New product & services: In a physical store, it is not profitable to hold in inventory all products and their variations. Usually, only the products that sell the most are available. That constraint is not as severe with websites. The demand for orange baseball shoes size 13 is probably too low to be in most shoe stores. A website can more easily maintain them in inventory and will consequently increase the range of products offered.
A website can extend the hours where your services are available (think of online stock brokers). It can also offer services that cannot be offered easily and cheaply in physical stores. A librarian can recommend books after providing a lot of information. Amazon will do the same much more easily.
Upsell & Cross-sell: Cross-selling refers to the practice of promoting complementary items related to the item being sold while up-selling is the practice of offering customers an upgraded or premium version of a product. These techniques are as old as commerce. However, on the web, they can be applied systematically and often with better results because the website knows the customer even more, based on previous browsing or purchasing history. For example, when I designed the www.bissell.com website in 2000, after someone would place a vacuum cleaner in the shopping cart, we would offer them a higher end model at a discount. We would also offer them cleaning accessories that matched the product in the shopping cart. In both instances, the customer would also benefit with either a discount or the assurance that the accessories presented were complementary and compatible with the desired vacuum cleaner.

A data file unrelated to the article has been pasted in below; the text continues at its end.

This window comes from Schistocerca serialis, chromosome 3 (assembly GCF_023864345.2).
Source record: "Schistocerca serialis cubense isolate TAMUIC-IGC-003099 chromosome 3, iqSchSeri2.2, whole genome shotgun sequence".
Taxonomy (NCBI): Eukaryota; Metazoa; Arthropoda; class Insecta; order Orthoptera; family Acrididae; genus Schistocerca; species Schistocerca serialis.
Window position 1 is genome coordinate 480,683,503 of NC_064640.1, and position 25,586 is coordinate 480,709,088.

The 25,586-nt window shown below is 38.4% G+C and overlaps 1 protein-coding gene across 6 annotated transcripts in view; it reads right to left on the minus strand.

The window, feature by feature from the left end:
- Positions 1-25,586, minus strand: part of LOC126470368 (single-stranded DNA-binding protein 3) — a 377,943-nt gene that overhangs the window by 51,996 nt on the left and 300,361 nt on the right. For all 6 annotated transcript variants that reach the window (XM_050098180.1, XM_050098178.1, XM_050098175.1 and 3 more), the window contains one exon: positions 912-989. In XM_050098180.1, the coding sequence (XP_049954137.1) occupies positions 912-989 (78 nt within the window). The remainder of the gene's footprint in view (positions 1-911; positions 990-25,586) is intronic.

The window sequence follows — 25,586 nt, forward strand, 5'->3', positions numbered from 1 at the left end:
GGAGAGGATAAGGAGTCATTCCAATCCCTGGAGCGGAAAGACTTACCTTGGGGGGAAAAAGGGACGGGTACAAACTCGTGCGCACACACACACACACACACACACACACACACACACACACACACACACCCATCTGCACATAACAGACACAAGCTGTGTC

Customer retention: It is a cut-throat world out there and maybe your website can contribute to keep your customers from going to the competition. The Brunet pharmacy recently started offering a service on its website to allow customers to easily view and renew their prescriptions. Not only does this service differentiate this chain of pharmacy from the others but it will probably increase their customer retention.
Support costs: In the early years of the web, support cost reduction was the justification to invest in websites. That argument is still valid today, even with outsourced support centres and minimal communication costs. The web can offer self-service support 24 hours of every day without additional expenses.